picture of Lenny Dee
Lenny Dee
Lenny (*1923 in Chicago, IL) was an organist who played many styles of music. He also played ukulele, banjo and accordion. As a teenager, he turned playing the accordion into a profession in his uncle's quartet, which he continued until he volunteered into the Navy during World War II in 1943. Upon his return from service, Lenny spent his Navy earnings on a Hammond Model A organ, one of the earliest of its kind. He received instruction in organ at the Chicago Conservatory of Music. Afterward, he began playing hotels and night clubs in the south in the late 1940s to some degree of success, but no record contracts.
It was not until the early 1950s that Lenny was signed up to Decca after country singer Red Foley heard him playing at the Plantation Inn in Nashville, TN, and thought Lenny's unique sound would be a good contrast to the label's then prominent organist, Ethel Smith.
Lenny's original composition, "Plantation Boogie", charted at No. 19 in 1955. Dee re-recorded the hit on numerous albums, and was often imitated. Lenny ventured into recording albums for Decca starting in 1954 with his first LP, Dee-lightful. Part of Lenny's charm was his albums' zany covers featuring Lenny in various situations. His recordings featured organ with other instruments. He was nearly always backed by percussion; depending on the song, he also recorded with guitarists, Les Paul and Chet Atkins; bass; a backup chorus; strings; horns such as saxophones, trombones, trumpets; and even the banjo. Lenny played various instruments, and was influential in the history of organs and keyboards. Lenny was recognized for his contribution to the field of music by Time Life for what Dee described as "bringing the organ out of the church and into mainstream music".
Lenny's first love was live performance. In the mid-1950s, he performed for several summers at the Lake Breeze Hotel lounge, at Buckeye Lake, just east of Columbus, OH. Around 1960, he played for a few years at a lounge in Fort Lauderdale, FL. In 1967, after performing regularly at Davy Jones Locker, and later in hotel super clubs at St. Petersburg Beach like the Desert Ranch and Dolphin Beach resorts, Lenny started his own up-scale supper club, named Lenny Dee's Dolphin Den. In the 1980s, he later opened Lenny Dee's King's Inn a few miles away.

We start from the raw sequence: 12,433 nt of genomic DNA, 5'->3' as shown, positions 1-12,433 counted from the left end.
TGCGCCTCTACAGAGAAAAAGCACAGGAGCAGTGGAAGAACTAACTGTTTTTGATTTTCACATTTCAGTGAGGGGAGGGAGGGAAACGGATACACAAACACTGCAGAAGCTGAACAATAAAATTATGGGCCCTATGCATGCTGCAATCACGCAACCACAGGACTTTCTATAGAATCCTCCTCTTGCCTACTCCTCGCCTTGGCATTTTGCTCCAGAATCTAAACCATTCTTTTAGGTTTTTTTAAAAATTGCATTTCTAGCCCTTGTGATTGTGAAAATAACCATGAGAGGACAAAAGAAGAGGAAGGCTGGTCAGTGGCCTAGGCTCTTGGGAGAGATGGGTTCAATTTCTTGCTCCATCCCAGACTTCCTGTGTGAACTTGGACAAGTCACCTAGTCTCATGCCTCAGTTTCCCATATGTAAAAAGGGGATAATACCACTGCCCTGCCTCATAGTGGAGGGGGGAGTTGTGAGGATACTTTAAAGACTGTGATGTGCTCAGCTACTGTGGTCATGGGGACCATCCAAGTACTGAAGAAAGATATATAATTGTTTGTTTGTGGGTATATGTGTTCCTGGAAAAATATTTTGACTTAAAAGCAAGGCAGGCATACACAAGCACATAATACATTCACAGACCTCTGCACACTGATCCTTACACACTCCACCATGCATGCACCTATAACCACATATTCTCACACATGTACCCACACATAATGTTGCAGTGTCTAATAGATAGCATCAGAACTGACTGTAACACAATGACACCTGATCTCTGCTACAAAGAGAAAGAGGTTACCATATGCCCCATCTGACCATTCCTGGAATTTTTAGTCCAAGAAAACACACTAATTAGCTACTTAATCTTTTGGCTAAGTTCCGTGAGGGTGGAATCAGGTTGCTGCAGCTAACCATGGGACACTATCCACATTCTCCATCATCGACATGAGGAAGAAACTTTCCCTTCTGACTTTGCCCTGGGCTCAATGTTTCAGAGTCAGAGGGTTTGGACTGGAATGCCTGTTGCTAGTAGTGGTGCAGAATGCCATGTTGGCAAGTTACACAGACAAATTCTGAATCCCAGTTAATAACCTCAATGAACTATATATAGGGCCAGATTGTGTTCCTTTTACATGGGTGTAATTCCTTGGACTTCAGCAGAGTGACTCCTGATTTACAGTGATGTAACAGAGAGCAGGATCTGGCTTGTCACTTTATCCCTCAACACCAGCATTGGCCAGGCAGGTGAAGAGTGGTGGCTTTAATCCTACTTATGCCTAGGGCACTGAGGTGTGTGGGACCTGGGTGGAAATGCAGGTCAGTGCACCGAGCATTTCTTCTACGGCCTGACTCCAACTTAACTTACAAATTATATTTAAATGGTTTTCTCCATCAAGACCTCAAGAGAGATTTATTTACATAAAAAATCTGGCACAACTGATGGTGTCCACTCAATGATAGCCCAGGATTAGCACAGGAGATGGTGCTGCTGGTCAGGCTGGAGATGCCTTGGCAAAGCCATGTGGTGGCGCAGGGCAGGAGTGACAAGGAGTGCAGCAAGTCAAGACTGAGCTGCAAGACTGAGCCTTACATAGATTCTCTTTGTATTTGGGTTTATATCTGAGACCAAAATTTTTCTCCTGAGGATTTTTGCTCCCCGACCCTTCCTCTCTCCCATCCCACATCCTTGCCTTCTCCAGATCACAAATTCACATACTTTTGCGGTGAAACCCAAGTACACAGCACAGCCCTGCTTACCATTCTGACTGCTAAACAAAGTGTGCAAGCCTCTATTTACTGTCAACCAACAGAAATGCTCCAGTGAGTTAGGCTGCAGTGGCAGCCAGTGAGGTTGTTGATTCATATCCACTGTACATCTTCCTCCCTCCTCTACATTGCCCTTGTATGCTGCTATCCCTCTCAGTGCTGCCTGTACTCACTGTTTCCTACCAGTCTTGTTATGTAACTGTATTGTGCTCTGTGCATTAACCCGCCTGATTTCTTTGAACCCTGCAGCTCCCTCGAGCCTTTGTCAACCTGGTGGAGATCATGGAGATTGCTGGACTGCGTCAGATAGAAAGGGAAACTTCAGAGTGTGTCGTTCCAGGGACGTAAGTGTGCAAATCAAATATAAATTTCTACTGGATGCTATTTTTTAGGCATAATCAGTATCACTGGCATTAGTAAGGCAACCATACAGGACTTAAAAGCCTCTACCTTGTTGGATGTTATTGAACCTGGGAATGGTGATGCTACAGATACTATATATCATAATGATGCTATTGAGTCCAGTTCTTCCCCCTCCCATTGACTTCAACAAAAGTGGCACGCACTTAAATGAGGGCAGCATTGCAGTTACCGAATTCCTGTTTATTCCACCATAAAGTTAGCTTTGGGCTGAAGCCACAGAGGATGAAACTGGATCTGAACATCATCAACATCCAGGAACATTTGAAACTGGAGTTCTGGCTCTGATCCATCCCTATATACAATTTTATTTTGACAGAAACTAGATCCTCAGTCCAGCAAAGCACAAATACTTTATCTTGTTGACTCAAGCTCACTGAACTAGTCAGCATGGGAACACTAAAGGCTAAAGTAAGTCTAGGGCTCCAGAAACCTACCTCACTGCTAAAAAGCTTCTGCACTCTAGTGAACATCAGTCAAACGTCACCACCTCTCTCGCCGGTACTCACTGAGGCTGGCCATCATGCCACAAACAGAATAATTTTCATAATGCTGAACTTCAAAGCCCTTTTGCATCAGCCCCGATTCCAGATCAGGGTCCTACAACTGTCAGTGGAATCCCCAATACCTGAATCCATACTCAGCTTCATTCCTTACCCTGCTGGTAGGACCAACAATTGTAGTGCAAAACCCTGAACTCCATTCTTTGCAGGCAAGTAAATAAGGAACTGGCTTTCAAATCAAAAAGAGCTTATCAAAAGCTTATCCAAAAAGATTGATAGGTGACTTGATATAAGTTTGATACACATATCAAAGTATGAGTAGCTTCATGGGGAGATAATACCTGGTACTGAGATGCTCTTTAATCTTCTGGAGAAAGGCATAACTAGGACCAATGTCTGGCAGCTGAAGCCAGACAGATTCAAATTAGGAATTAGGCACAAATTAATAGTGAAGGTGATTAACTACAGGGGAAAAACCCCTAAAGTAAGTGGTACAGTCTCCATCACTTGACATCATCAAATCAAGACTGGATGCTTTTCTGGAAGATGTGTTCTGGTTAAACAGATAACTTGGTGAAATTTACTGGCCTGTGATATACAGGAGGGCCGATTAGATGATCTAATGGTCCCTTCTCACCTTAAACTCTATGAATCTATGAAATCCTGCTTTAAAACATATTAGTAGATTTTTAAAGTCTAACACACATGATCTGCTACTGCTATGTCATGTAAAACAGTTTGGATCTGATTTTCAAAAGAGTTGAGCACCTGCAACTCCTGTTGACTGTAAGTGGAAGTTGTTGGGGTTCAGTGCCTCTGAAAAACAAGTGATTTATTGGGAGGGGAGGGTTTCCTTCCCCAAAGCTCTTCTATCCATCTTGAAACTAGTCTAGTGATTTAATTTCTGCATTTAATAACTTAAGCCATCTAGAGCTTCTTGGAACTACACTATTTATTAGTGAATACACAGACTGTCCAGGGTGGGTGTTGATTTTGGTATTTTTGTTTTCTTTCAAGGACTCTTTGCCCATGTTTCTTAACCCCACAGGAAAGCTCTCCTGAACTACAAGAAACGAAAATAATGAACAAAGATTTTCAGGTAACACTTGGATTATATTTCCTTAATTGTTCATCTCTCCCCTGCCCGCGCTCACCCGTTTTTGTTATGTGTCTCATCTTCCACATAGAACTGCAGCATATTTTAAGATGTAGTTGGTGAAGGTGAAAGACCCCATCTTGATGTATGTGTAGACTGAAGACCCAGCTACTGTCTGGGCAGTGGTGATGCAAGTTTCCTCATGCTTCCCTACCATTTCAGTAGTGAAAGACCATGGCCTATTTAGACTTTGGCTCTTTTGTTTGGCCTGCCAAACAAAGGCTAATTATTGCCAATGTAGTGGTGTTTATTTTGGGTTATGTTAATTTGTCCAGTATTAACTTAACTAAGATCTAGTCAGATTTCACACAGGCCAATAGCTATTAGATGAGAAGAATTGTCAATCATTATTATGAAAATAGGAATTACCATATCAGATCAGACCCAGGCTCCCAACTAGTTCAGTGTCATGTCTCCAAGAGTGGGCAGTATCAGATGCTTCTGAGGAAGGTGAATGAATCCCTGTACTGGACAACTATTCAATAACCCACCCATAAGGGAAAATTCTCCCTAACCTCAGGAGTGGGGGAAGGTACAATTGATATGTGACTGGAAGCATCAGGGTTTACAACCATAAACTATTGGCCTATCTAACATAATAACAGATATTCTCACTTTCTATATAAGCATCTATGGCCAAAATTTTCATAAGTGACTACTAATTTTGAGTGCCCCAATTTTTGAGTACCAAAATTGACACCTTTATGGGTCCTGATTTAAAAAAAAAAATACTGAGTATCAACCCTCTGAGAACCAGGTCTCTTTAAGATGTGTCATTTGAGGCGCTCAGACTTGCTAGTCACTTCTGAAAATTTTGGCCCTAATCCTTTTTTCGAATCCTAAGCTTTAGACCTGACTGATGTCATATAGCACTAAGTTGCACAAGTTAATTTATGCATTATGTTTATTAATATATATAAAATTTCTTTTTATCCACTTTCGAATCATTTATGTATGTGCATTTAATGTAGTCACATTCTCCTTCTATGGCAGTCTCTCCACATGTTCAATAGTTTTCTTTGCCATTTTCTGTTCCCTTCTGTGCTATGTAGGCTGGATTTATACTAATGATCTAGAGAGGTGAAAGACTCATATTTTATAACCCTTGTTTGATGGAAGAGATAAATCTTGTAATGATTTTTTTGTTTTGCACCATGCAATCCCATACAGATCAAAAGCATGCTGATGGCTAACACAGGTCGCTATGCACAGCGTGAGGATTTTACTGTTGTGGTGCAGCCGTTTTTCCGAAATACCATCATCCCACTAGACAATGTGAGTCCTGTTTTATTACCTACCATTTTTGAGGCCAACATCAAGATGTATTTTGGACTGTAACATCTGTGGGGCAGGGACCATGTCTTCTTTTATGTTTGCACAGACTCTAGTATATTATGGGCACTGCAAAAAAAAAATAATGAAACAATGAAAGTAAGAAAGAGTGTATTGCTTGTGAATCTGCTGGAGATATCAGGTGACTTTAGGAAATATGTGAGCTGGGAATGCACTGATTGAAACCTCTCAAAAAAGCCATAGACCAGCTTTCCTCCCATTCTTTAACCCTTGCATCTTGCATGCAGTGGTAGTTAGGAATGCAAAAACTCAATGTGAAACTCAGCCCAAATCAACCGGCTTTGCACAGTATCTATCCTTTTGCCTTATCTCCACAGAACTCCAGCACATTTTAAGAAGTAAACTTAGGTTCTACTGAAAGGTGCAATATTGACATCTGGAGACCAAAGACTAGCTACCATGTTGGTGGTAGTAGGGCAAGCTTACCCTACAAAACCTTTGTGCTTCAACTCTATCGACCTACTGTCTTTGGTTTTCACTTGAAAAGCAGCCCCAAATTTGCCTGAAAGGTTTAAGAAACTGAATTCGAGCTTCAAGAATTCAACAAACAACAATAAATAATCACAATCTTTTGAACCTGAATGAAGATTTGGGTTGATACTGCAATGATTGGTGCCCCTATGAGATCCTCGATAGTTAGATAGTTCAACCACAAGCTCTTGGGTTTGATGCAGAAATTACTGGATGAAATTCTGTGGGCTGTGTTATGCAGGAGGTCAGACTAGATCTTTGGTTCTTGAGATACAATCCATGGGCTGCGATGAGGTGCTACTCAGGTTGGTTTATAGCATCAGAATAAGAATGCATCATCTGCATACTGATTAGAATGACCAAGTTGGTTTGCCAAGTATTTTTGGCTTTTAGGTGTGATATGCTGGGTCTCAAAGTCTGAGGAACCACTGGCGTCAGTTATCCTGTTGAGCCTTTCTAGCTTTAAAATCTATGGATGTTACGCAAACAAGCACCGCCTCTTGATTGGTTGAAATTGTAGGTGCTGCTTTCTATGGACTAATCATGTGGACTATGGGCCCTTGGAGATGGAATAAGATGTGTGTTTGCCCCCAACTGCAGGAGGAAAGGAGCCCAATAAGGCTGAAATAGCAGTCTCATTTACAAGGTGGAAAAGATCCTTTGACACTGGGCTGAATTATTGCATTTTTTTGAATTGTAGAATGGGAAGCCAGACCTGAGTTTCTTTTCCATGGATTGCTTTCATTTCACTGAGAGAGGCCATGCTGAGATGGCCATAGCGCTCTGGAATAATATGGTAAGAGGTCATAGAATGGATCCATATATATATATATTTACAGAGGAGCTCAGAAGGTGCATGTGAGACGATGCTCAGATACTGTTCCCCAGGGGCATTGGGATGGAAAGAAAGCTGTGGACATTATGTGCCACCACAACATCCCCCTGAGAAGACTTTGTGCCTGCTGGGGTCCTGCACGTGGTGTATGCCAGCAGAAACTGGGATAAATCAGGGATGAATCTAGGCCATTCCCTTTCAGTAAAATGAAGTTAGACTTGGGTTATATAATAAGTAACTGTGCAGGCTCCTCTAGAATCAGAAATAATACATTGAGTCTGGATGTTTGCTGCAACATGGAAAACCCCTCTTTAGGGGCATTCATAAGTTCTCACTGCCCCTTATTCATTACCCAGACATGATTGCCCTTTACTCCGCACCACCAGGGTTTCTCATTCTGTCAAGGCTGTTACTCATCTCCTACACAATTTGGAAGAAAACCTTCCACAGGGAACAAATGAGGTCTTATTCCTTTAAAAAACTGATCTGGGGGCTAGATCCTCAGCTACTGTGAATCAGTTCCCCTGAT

Lenny continued recording into the 1970s, adding a background orchestra in the late 1960s. By the late 1970s, he was in less demand. Time Life honored him for his 1950's contribution to music. Lenny spent the rest of his career at his night clubs and on tour, but the demand for his music continued to decline. He retired in 2003. He died in 2006.
from Wikipedia


My Favorite Things
Decca DL 74706
released 1966
Lennie Dee, organ
with instrumental accompaniment
Moving On
Brunswick STA 8682
released 1967
Lennie Dee, organ
with orchestral accompaniment
Easy Come, Easy Go
Decca DL 75196
released 1970
Lennie Dee, organ
no further details known

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